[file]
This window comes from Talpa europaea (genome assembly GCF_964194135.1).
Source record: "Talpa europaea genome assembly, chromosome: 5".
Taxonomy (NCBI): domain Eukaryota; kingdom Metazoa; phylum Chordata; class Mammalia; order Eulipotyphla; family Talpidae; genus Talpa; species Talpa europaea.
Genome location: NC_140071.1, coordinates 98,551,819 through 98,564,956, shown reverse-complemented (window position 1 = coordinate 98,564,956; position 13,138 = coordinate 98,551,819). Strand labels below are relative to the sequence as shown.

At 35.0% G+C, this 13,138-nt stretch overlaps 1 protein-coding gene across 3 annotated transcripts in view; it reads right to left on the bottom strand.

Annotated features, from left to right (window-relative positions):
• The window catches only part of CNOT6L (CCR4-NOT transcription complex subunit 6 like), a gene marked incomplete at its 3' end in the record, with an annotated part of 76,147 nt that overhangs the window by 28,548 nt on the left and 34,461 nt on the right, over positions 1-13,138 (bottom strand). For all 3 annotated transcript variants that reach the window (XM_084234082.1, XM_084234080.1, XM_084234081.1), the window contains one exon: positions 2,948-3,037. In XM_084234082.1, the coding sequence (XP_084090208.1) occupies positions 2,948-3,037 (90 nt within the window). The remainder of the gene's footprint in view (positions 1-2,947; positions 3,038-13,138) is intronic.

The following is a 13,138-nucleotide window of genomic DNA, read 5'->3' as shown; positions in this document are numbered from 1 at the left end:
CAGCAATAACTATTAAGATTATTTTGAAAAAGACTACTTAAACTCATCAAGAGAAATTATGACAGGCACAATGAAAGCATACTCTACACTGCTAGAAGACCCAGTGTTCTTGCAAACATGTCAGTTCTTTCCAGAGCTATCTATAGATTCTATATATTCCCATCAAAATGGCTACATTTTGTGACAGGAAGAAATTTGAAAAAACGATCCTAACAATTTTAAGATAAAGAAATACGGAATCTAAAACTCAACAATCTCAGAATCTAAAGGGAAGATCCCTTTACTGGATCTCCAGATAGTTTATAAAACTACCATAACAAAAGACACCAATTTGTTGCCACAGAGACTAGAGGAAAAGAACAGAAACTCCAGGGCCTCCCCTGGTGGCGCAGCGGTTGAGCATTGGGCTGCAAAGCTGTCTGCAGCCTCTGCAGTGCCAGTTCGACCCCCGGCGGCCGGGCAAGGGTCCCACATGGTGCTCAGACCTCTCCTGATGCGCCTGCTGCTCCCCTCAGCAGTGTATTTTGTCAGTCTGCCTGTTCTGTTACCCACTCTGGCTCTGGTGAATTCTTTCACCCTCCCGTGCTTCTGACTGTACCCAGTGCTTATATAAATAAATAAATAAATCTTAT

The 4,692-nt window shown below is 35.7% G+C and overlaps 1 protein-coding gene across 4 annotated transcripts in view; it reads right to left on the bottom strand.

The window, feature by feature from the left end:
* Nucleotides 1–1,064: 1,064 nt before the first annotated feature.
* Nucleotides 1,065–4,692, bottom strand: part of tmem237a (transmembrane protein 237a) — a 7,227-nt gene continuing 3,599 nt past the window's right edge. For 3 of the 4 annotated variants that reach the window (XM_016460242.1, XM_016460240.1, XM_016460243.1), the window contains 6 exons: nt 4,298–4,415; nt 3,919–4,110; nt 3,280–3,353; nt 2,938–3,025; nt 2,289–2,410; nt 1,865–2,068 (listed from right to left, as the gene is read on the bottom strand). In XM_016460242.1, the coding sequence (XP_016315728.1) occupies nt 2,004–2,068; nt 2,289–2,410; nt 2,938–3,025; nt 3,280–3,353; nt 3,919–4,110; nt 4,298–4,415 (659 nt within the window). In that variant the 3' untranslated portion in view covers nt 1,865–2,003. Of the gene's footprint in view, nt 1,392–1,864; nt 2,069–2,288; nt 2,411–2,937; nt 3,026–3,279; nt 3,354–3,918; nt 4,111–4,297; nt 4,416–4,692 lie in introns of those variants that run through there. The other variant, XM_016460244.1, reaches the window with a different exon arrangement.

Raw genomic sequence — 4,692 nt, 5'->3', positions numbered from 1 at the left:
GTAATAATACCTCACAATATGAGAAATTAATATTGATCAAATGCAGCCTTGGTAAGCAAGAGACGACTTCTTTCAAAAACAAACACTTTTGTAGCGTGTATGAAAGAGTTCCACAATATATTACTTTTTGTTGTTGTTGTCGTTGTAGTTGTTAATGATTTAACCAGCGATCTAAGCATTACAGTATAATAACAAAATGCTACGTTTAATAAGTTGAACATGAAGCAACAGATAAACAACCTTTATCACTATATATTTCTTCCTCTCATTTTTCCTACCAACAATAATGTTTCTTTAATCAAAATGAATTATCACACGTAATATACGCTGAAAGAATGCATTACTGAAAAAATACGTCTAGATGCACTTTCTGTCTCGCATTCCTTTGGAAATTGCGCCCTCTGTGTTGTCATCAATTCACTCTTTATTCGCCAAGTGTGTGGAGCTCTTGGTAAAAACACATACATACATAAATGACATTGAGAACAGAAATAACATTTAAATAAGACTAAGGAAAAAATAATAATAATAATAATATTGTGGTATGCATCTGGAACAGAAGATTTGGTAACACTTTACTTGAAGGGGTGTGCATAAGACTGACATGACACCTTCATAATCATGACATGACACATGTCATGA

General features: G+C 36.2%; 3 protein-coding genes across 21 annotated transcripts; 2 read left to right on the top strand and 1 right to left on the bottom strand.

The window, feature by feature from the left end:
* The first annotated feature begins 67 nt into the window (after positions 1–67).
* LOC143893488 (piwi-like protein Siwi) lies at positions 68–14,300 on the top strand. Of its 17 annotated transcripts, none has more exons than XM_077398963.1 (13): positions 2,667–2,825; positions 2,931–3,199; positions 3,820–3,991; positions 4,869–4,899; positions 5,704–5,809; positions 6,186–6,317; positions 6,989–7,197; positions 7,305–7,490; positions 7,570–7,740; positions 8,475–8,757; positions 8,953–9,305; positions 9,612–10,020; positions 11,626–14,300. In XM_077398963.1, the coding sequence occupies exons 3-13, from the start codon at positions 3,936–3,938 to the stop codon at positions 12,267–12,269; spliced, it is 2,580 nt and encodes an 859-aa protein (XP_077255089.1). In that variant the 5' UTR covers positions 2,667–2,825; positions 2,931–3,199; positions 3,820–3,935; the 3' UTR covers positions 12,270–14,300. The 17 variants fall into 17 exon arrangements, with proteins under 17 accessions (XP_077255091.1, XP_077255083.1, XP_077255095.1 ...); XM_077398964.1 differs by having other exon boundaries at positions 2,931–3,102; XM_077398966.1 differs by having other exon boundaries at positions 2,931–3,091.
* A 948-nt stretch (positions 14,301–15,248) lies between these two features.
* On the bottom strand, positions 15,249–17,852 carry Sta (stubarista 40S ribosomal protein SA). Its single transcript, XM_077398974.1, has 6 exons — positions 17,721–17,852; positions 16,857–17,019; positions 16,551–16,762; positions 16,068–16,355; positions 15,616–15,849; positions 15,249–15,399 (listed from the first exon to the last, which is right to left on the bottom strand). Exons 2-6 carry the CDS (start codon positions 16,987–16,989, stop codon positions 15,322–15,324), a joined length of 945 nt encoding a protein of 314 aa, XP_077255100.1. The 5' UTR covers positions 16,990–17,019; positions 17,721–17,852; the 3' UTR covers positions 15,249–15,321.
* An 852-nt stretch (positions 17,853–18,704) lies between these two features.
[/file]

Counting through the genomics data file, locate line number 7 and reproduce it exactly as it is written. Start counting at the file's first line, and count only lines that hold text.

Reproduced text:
• The window catches only part of CNOT6L (CCR4-NOT transcription complex subunit 6 like), a gene marked incomplete at its 3' end in the record, with an annotated part of 76,147 nt that overhangs the window by 28,548 nt on the left and 34,461 nt on the right, over positions 1-13,138 (bottom strand). For all 3 annotated transcript variants that reach the window (XM_084234082.1, XM_084234080.1, XM_084234081.1), the window contains one exon: positions 2,948-3,037. In XM_084234082.1, the coding sequence (XP_084090208.1) occupies positions 2,948-3,037 (90 nt within the window). The remainder of the gene's footprint in view (positions 1-2,947; positions 3,038-13,138) is intronic.